January 25, 2009 | General

Regional Roundup

BioCycle January 2009, Vol. 50, No. 1, p. 13

Harrisburg, Pennsylvania
The Pennsylvania Recycling Markets Center (RMC) launched its new Products and Commodities GIS Tool in August 2008. The online tool allows users to search for facilities geographically and by material type, including (but not limited to) biosolids, brush, food waste, grass, leaves, manure, pallets, sawdust and wood waste. By using Google® Maps, the tool allows users to zoom in on a facility location, as well as provides contact info and driving directions.
Searches are currently limited to organic materials, but other commodities and recycled materials will be added in the future. Development of the tool was supported in part by the U.S. Environmental Protection Agency (EPA), the Institute for Local Self-Reliance (ILSR) and the PA Department of Environmental Protection (DEP). For more information about the uses of GIS (Geographic Information Systems), see “GIS Tool Maps Biomass Sources,” by Matt Kures on page 29 of this issue. RMC’s Products and Commodities GIS Tool can be accessed at
Somerton, Arizona
A 34-mile trip to the closest transfer station, combined with the high cost of fuel, led residents and elected officials in Somerton to rethink how they manage their trash. The community enlisted the help of the Rural Community Assistance Corporation (RCAC), which began collecting data on recent costs of handling Somerton’s wastes. Next, using demographic information and standard estimates of MSW characteristics, RCAC calculated household, commercial and public works waste contributions in pounds per category. Two categories that the analysis highlighted were yard and tree trimmings, and street cleaning waste. RCAC suggested Somerton purchase a chipper for the green waste and use the chips for playgrounds, bedding mulch and topfill around trees. A screen was purchased to separate dirt and rocks from the street sweepings, reducing the need to buy these materials to make street repairs. These steps eliminated approximately 580 tons annually from the waste stream, saving Somerton about $35,000/year.
Next steps in the MSW management plan are to build a regional MSW composting facility to service several communities. The feasibility study is completed, says Cliff O’Neill, Somerton’s city manager, and the conceptual design is progressing. The facility will be located at the site of the town’s old sewage lagoons. Other components of the plan include a gasification/oxidation process for residuals from MSW composting, a biodiesel plant that will utilize greases, oils and solids collected at the headworks of the wastewater treatment facility, and waste oils and greases from restaurants and food processing facilities. (Fred Warren and Victoire Chochezi of the Arizona RCAC contributed the information for this news item.)
Boulder, Colorado
“We shattered all previous recycling records, drastically cut our sports events environmental footprint, and set the stage for continuous improvement toward a completely sustainable process,” says Dave Newport, University of Colorado (CU) Boulder Environmental Center Director. CU-Boulder collected more than 40 tons of recyclables and compostables from football games in 2008, a 199 percent increase over the previous year. About 80 percent of all materials generated inside the stadium during most home games were diverted from landfills through reuse, recycling or composting. Some of the compost generated by the program will be used on the CU-Boulder campus during landscaping operations.
New in 2008, more than 300 gallons of fry oil were collected from the stadium, which will be used as biodiesel for CU-Boulder’s bus fleet. The program also replaced public area trashcans throughout the stadium with recycling and composting containers, diverting an additional 14 tons of compostable food and biodegradable material from the landfill in 2008. “The efforts of our staff, students, all the fans and our vendor, Centerplate, was nothing less than miraculous,” observes Newport. He continues that the 2009 football season will build on this success, and get closer to its zero waste goal.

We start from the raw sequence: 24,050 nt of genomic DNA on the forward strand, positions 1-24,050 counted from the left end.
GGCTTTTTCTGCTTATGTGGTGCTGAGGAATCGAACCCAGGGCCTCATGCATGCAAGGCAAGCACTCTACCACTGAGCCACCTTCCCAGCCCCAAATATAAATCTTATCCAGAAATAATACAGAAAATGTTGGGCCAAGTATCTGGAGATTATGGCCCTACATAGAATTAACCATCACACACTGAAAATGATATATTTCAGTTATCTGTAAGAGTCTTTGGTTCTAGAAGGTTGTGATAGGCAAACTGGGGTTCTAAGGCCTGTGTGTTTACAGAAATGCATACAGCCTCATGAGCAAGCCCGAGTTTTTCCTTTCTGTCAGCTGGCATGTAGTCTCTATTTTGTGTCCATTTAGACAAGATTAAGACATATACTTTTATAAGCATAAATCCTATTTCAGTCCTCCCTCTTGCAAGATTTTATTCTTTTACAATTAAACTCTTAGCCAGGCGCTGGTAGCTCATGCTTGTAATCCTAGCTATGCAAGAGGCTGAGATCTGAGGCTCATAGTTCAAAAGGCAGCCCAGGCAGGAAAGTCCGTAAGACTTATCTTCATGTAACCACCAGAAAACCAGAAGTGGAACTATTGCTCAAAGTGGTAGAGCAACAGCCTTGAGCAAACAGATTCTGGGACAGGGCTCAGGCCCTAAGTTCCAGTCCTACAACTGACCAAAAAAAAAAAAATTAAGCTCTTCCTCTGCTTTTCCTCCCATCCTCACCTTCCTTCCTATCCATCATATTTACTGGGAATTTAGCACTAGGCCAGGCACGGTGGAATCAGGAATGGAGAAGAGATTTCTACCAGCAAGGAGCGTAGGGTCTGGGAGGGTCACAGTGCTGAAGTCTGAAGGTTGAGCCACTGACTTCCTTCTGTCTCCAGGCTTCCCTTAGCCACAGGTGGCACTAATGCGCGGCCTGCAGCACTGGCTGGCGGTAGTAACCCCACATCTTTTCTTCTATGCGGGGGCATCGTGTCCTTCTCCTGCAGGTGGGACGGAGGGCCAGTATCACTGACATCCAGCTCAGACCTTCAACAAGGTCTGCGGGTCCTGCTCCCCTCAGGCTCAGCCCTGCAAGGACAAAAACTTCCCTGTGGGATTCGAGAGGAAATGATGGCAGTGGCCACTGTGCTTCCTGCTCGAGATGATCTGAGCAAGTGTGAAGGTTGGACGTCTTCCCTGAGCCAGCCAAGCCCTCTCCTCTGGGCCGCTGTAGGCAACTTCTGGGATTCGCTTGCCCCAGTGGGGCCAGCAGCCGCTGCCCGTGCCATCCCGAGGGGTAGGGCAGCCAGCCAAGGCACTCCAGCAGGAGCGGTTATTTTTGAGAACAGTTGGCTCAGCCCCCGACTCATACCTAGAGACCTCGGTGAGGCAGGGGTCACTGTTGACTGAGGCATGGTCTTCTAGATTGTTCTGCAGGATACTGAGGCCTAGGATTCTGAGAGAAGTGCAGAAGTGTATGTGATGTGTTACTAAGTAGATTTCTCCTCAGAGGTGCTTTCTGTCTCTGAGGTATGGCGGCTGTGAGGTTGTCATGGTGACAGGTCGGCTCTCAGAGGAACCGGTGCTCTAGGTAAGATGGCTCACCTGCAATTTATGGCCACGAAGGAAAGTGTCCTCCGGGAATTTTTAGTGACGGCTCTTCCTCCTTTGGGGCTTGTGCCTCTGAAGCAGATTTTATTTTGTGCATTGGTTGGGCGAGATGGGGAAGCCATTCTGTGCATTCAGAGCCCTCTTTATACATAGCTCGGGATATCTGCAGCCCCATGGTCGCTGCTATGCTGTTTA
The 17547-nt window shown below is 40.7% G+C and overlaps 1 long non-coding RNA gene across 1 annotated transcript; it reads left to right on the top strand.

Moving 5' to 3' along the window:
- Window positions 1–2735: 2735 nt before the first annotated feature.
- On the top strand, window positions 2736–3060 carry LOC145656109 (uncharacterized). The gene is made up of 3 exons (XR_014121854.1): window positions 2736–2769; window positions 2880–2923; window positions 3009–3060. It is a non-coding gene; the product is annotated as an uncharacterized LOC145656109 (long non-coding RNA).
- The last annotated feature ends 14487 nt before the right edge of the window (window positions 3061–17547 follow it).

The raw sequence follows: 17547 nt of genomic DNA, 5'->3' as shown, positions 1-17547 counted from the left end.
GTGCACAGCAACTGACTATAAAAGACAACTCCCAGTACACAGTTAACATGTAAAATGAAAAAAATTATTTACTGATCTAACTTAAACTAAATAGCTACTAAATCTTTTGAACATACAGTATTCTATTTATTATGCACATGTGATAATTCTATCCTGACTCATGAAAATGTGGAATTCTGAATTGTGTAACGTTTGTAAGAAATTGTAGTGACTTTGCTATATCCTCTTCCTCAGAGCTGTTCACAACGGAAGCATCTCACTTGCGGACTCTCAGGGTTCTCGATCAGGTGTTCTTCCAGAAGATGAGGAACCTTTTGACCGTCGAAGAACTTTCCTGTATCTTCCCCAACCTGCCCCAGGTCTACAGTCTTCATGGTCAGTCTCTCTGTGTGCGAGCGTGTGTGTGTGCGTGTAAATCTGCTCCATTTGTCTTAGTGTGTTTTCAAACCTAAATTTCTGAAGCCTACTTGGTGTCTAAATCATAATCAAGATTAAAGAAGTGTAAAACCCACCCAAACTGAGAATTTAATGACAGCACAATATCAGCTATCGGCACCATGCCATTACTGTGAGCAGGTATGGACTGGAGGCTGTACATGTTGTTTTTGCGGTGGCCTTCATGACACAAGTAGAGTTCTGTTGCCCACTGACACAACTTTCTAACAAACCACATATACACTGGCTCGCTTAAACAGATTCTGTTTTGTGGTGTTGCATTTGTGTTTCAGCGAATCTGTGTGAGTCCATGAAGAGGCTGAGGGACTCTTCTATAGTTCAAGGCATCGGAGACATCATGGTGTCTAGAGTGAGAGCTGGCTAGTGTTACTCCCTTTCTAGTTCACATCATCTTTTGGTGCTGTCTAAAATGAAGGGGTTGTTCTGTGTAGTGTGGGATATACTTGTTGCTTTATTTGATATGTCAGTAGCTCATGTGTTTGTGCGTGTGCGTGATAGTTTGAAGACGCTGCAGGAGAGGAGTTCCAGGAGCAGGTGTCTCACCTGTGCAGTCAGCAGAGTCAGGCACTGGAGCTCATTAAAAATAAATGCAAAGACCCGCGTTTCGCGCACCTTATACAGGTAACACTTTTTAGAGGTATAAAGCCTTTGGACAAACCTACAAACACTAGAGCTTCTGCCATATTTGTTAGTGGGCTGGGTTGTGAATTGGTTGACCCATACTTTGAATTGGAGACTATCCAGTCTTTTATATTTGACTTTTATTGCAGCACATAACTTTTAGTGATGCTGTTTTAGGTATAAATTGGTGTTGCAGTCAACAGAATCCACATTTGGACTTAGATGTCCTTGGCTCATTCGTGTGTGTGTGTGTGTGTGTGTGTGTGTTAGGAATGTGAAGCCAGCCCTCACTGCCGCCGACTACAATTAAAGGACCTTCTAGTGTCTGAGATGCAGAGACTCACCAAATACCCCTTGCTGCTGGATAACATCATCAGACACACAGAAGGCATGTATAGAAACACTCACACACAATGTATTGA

New Brunswick, New Jersey
The Solid Waste Resource Renewal Group (SWRRG) at the Rutgers, New Jersey Agricultural Experiment Station has just finished its first year of county-based food waste recycling forums. Each event in the series featured basic information for food waste generators such as restaurants, schools and hospitals, on implementing a recycling system. Presentations covered how to conduct a waste audit; locations of existing and planned composting and other processing operations; on-site treatment equipment; current haulers for food waste; when and why it is important to switch to biodegradable plastic; and generators learned about opportunities for sustainable businesses, through the USEPA’s WasteWise program and through a new organization called Food and Organics Recycling for New Jersey (FOR NJ).
Waste generators who have attended the forums are already finding benefits. “I went to SWRRG’s second Forum in Mercer County,” says Charles Link, Director of Engineering at Hyatt Regency Princeton. “After attending, I had a waste audit completed in order to plan my food waste recycling. Through it, I discovered ways to make all of the hotel’s recycling better and to save the property money while reducing our carbon footprint.” Link has the Hyatt hotel on track to become the first generator to achieve certification under the new FOR NJ program. The hotel has completed four of five steps: the waste audit, a purchasing audit for biodegradable plastic liners, signing up for WasteWise and FOR NJ membership and signing up with a hauler to have food waste hauled away. A forum is planned on January 30, 2009, to complete the final requirement: creating a wasteshed. “A wasteshed involves putting together a cost-effective, compact hauling route so that everyone gets the lowest prices for food waste recycling,” explains Priscilla Hayes, director of SWRRG and an organizer of FOR NJ. “Hyatt Regency Princeton is creating a wasteshed by educating its neighbors about the benefits of food waste recycling with the goal of getting them to sign onto a route with the hotel.” To register for the forum, contact Hayes at 732-932-9155, ext. 233 or email at
Stephensville, Texas